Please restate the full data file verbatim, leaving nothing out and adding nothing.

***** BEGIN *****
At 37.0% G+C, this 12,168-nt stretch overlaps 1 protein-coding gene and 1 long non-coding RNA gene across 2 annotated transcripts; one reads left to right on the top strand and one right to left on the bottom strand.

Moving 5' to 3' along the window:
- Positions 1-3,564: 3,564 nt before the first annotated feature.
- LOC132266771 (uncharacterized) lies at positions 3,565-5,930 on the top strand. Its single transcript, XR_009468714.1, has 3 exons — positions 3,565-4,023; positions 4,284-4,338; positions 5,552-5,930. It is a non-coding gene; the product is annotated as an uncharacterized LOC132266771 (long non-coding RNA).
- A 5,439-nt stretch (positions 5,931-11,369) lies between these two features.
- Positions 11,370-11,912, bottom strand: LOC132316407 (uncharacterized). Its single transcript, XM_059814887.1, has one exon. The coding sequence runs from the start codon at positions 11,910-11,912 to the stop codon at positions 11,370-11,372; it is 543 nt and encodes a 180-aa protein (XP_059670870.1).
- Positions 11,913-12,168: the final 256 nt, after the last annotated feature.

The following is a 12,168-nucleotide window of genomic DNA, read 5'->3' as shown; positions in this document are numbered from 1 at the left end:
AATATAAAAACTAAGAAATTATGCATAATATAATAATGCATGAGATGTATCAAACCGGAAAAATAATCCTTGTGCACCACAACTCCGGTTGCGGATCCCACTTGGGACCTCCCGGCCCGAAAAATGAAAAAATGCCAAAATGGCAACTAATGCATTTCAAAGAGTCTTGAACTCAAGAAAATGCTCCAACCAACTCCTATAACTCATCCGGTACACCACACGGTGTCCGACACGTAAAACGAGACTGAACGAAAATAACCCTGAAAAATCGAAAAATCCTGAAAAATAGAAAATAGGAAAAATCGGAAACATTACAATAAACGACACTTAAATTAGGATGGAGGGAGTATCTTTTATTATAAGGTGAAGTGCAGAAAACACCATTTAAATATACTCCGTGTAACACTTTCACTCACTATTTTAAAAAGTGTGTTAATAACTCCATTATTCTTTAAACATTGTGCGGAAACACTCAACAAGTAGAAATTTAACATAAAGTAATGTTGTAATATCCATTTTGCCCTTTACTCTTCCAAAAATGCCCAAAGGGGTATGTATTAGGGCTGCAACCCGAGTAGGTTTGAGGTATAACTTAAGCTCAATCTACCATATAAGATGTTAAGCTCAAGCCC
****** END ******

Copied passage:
At 37.0% G+C, this 12,168-nt stretch overlaps 1 protein-coding gene and 1 long non-coding RNA gene across 2 annotated transcripts; one reads left to right on the top strand and one right to left on the bottom strand.

Moving 5' to 3' along the window:
- Positions 1-3,564: 3,564 nt before the first annotated feature.
- LOC132266771 (uncharacterized) lies at positions 3,565-5,930 on the top strand. Its single transcript, XR_009468714.1, has 3 exons — positions 3,565-4,023; positions 4,284-4,338; positions 5,552-5,930. It is a non-coding gene; the product is annotated as an uncharacterized LOC132266771 (long non-coding RNA).
- A 5,439-nt stretch (positions 5,931-11,369) lies between these two features.
- Positions 11,370-11,912, bottom strand: LOC132316407 (uncharacterized). Its single transcript, XM_059814887.1, has one exon. The coding sequence runs from the start codon at positions 11,910-11,912 to the stop codon at positions 11,370-11,372; it is 543 nt and encodes a 180-aa protein (XP_059670870.1).
- Positions 11,913-12,168: the final 256 nt, after the last annotated feature.

The following is a 12,168-nucleotide window of genomic DNA, read 5'->3' as shown; positions in this document are numbered from 1 at the left end:
AATATAAAAACTAAGAAATTATGCATAATATAATAATGCATGAGATGTATCAAACCGGAAAAATAATCCTTGTGCACCACAACTCCGGTTGCGGATCCCACTTGGGACCTCCCGGCCCGAAAAATGAAAAAATGCCAAAATGGCAACTAATGCATTTCAAAGAGTCTTGAACTCAAGAAAATGCTCCAACCAACTCCTATAACTCATCCGGTACACCACACGGTGTCCGACACGTAAAACGAGACTGAACGAAAATAACCCTGAAAAATCGAAAAATCCTGAAAAATAGAAAATAGGAAAAATCGGAAACATTACAATAAACGACACTTAAATTAGGATGGAGGGAGTATCTTTTATTATAAGGTGAAGTGCAGAAAACACCATTTAAATATACTCCGTGTAACACTTTCACTCACTATTTTAAAAAGTGTGTTAATAACTCCATTATTCTTTAAACATTGTGCGGAAACACTCAACAAGTAGAAATTTAACATAAAGTAATGTTGTAATATCCATTTTGCCCTTTACTCTTCCAAAAATGCCCAAAGGGGTATGTATTAGGGCTGCAACCCGAGTAGGTTTGAGGTATAACTTAAGCTCAATCTACCATATAAGATGTTAAGCTCAAGCCC